Newly Built Homes Increase Market Share, Existing Home Supply Plummets

May 22, 2020
By Richard Johnson
Aerial of housing construction

After a tumultuous start to spring, the decline of newly built homes is stalling. In the smallest decrease of 2020 so far, the number of newly built homes fell 10.5 percent, according to Redfin. One out of every five homes in the nation was a newly built home in April, up from one out of six homes the year before. In addition to the slowing pace of inventory decline, the increasing share of newly built homes is also due to the shrinking number of existing homes on the market. In April, the supply of existing homes fell 24 percent as homeowners delayed their moves and delisted their properties. However, the increasing share may be short lived as construction permits and activity are down, and the real estate market is starting to thaw, which may entice sellers back.  

The number of newly built homes on the market fell just 10.5% year over year in April, the smallest decline in 2020 to date, while the supply of existing homes plunged 24%.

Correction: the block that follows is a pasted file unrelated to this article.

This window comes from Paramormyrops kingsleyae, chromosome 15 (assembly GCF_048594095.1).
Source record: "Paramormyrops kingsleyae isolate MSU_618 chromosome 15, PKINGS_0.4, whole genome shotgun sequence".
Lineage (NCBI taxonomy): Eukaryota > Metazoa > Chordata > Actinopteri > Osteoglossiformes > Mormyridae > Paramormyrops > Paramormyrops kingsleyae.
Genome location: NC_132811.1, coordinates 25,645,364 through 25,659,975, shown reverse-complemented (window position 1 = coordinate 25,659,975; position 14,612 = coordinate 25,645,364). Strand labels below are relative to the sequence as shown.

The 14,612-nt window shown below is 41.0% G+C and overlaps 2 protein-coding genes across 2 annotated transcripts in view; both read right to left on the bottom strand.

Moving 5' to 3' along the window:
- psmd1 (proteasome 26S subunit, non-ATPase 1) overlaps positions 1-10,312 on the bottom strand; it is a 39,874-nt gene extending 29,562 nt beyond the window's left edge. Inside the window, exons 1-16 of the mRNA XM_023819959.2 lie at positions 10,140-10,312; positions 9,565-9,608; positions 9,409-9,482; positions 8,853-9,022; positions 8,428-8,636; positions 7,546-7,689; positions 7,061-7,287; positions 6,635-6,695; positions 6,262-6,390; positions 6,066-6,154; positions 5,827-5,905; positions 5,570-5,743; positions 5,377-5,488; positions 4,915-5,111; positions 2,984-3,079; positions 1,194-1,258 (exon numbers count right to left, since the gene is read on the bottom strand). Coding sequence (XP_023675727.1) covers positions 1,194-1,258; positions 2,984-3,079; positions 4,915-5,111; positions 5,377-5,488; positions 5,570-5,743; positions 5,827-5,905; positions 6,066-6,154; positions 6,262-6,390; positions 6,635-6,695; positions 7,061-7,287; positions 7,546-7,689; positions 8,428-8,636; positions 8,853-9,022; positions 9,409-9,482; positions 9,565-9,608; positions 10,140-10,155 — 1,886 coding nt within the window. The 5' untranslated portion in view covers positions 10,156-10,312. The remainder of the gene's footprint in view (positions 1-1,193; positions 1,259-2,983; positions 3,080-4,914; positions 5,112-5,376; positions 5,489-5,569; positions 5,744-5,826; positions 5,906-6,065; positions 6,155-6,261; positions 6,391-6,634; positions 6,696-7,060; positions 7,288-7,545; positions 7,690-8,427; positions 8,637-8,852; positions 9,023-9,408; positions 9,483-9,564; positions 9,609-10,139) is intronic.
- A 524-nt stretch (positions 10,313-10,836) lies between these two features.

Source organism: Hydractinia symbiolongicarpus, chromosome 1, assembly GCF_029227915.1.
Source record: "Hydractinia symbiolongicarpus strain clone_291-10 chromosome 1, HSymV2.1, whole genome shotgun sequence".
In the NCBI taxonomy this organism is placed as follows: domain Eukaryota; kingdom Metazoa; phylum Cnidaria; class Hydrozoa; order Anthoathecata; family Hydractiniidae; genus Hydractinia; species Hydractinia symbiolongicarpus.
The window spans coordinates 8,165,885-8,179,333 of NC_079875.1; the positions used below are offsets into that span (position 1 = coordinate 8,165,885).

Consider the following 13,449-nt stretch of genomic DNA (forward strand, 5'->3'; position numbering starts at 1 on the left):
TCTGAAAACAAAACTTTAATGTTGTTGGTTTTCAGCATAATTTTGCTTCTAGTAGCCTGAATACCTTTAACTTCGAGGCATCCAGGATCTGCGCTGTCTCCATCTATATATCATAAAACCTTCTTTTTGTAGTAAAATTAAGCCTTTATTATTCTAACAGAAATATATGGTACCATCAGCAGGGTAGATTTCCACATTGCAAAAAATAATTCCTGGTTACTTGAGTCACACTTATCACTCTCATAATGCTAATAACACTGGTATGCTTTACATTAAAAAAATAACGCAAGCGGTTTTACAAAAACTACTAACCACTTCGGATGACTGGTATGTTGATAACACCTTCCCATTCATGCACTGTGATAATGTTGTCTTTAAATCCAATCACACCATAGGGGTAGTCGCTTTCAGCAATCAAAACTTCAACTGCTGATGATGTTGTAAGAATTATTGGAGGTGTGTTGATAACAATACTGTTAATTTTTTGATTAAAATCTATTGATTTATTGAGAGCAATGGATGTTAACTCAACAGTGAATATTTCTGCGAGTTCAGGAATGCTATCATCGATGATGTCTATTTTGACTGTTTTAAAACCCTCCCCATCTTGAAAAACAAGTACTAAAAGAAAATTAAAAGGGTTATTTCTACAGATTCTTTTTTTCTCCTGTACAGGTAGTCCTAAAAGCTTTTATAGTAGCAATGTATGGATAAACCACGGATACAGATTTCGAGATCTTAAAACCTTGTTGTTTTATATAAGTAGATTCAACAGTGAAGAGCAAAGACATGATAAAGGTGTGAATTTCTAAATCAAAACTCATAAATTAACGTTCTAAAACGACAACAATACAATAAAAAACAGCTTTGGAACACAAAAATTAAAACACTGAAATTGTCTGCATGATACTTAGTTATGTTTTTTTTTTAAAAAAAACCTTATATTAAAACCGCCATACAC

With the supply of existing homes sinking, new properties now make up a bigger piece of the pie. Last month, 1 in 5 homes on the market was a newly built home. That’s up from closer to 1 in 6 last year and represents the largest share since at least 2012.

The inventory of existing homes has plummeted amid economic uncertainty and health concerns fueled by the coronavirus pandemic, with an increasing number of Americans choosing to delist their homes or not even put them up for sale in the first place. Meanwhile, the supply of new-construction homes has seen a relatively small drop, as builders and homeowners approach home selling differently. 
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